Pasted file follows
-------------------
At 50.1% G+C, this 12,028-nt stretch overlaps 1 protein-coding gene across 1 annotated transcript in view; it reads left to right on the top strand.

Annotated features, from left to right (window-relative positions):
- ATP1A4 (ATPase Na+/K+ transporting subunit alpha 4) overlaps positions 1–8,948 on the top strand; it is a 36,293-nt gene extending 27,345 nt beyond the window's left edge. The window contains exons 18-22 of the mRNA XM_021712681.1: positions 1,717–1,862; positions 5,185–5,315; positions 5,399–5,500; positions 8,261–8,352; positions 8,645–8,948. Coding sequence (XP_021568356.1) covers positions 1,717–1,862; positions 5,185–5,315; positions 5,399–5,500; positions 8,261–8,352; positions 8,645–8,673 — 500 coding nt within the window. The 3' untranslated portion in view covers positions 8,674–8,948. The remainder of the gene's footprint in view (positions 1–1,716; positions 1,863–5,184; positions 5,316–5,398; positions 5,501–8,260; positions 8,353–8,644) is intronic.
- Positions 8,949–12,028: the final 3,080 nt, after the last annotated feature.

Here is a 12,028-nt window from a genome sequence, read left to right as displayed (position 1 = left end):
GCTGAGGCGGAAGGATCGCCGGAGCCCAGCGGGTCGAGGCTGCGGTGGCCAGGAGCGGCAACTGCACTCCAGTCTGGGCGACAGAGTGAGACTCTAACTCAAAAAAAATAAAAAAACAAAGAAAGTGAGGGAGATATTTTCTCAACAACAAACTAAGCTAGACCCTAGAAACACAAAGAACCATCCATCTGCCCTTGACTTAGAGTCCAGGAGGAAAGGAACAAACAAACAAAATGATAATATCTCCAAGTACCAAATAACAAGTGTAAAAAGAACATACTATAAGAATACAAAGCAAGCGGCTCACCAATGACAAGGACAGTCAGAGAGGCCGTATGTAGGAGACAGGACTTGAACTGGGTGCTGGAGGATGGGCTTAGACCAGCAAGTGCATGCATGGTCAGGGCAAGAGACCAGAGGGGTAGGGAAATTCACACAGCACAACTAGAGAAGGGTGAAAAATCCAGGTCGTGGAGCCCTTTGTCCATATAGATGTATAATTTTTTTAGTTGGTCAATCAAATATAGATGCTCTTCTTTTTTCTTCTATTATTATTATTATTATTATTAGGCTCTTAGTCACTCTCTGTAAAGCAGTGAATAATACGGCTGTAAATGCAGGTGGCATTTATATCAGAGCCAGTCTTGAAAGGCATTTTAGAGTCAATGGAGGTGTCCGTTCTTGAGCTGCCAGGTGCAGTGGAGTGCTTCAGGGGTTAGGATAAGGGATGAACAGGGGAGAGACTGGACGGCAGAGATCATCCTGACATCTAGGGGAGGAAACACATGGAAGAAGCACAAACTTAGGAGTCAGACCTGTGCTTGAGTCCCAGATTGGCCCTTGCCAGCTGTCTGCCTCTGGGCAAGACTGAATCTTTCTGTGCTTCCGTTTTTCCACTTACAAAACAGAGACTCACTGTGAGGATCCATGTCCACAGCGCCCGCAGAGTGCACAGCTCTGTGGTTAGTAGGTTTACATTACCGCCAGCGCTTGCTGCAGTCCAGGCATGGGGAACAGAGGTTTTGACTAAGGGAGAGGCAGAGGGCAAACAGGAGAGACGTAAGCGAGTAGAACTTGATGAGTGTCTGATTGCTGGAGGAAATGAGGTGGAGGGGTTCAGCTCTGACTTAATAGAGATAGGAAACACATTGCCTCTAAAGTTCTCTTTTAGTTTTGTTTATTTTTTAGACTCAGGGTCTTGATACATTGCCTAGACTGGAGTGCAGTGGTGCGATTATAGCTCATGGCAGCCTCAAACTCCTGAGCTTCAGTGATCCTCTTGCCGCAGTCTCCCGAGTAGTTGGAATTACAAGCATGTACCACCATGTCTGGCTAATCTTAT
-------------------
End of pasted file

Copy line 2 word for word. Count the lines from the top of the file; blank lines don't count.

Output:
Annotated features, from left to right (window-relative positions):